After driving the car home, the electronic locks on the door were not working and neither was the fob. Since leaving my car unlocked didn’t seem like a good idea in the city, I manually locked the door and shut it. Just to make sure I could get into the car again, I tried to unlock it with the physical key and couldn’t get into the car. This is the point in the story where my old behaviors kicked in.

I was furious!

I kicked into panic and action mode. I angrily called the dealership, told them it was their fault, and asked what they could do for me. They suggested calling a locksmith. I googled to see if others had experienced this. I called my husband to complain. I started to try to figure out when I was going to have the time to fix this problem, which made me even more panicked and angry.

Then I stopped myself and took a deep breath to stop the freight train of thoughts. After composing myself, I walked back out to the car to experiment. I was curious about why my physical key wouldn’t open the door when it would open the trunk. When I was calm, instead of panicked, I was able to notice that the key unlocked the door in the opposite direction than I was expecting. Instead of turning the key away from the edge of the door to unlock it, you turned the key toward the edge of the door. This is completely opposite of how most keys work.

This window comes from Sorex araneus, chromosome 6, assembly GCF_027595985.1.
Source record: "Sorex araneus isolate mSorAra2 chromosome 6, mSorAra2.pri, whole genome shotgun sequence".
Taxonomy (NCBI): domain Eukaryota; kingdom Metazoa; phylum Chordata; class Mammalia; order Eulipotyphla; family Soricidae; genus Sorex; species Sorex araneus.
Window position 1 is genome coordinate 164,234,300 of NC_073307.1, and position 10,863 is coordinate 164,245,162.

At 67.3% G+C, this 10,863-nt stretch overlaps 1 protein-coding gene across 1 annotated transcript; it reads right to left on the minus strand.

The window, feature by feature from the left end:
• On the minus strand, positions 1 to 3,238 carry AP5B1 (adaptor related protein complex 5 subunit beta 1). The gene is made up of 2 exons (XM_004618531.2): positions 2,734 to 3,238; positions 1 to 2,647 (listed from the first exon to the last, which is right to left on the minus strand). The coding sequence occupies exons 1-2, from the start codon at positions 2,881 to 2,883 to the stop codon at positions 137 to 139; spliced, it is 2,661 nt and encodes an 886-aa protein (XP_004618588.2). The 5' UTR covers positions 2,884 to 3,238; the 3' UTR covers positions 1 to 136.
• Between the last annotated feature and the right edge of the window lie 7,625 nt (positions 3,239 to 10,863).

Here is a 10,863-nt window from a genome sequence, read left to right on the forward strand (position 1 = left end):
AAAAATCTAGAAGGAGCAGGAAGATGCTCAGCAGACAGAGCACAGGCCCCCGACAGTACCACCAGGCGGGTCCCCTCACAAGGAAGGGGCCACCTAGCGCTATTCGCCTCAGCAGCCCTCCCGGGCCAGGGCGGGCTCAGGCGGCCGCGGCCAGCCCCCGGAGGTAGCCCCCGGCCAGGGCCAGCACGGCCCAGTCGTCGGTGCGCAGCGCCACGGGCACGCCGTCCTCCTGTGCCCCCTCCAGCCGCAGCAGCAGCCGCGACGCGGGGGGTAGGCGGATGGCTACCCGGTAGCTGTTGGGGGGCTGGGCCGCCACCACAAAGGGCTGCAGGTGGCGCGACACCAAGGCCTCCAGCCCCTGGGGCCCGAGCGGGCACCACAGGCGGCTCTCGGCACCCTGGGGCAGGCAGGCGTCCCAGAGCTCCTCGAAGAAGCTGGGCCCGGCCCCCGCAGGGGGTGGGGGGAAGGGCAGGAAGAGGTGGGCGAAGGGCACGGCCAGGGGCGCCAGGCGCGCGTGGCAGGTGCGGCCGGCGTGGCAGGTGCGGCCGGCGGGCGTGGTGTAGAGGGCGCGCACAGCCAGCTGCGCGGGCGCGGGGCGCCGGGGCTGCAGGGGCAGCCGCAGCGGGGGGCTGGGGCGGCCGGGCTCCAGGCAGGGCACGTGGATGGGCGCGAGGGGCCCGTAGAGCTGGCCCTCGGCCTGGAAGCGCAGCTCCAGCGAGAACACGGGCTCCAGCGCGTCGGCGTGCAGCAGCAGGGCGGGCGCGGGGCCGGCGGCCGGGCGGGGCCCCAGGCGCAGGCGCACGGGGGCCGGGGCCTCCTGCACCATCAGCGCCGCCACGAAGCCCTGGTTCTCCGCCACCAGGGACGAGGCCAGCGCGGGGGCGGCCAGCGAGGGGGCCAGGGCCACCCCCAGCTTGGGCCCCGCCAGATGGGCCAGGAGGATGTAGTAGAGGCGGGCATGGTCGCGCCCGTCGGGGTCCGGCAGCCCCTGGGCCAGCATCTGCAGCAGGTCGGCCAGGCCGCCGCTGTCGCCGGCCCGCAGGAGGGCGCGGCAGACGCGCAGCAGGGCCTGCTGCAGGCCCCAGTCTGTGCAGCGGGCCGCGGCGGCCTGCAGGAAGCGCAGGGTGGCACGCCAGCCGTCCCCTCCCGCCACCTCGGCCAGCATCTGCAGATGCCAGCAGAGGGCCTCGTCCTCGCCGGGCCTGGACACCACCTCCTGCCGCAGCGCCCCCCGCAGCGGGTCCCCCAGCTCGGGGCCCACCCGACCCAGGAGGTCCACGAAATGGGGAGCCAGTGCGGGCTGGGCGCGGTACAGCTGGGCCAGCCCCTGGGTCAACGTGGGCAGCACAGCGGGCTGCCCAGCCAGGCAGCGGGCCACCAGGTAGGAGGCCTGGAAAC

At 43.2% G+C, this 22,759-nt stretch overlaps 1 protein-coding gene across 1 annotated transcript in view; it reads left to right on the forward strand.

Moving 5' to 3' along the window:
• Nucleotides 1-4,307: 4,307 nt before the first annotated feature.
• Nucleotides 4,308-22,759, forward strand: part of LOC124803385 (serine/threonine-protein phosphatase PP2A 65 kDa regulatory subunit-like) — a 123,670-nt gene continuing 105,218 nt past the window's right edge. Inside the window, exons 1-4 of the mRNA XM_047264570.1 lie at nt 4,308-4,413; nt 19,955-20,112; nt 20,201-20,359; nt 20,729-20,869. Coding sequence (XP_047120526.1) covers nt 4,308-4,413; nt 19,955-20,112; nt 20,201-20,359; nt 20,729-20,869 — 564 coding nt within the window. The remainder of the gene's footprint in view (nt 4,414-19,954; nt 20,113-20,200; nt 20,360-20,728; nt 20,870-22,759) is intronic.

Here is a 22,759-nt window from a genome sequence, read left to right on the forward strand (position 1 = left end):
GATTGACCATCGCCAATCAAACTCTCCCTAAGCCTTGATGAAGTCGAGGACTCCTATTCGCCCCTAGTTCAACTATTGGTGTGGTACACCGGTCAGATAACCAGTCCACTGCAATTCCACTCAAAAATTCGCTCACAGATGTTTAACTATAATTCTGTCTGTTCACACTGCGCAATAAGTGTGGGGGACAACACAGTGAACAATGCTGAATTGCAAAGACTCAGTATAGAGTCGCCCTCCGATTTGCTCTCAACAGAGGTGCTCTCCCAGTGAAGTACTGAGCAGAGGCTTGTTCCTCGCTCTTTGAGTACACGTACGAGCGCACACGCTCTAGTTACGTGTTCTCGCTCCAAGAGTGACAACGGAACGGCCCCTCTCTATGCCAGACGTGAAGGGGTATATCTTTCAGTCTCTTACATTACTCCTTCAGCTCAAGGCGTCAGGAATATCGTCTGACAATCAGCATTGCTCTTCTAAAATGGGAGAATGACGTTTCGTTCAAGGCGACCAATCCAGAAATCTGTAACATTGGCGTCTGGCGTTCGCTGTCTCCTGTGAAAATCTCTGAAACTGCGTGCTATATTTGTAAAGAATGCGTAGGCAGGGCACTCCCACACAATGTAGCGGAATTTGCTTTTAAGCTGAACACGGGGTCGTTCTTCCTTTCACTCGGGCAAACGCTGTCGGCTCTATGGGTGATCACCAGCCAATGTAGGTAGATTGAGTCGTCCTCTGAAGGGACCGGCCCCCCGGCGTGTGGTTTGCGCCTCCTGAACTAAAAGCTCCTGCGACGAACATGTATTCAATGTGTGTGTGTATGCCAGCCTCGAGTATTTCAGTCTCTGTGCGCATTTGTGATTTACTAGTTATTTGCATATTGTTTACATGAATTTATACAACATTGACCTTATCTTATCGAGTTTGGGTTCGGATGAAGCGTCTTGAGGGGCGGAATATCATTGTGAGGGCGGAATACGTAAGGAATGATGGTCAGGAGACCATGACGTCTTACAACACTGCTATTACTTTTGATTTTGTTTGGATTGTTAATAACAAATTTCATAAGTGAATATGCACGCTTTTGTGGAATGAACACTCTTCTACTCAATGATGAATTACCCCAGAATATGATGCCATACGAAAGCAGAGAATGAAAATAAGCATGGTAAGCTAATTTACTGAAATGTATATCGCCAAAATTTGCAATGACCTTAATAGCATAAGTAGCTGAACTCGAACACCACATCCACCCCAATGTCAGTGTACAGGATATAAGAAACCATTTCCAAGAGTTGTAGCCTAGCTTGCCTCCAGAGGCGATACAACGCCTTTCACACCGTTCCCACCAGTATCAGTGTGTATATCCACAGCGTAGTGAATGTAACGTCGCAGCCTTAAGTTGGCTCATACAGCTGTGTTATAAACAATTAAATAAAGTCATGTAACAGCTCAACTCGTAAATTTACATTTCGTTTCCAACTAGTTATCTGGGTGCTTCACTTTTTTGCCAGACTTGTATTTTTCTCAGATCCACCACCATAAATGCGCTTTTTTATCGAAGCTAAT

My anger and frustration had blown a relatively small problem into an enormous problem. I lost my capacity to be curious and open to assessing the problem. And I was spreading my negativity and anger to others, which made them less likely to be able or willing to help.

I called back the dealership, apologized for panicking, and made an appointment that was convenient for me to get the problem fixed. The dealership fixed the blown fuse that was causing the problem and I drove the car for a week without any issues.

The next week, my sister came into town to help me look at houses and I took the day off. We went out to start our day and my car wouldn’t start again. I was frustrated, but not angry. I knew that we had resources to do what we wanted to do that day. We Ubered to our house-hunting appointment and had the real estate agent drive us around. We had a great time and a fabulous lunch before heading home.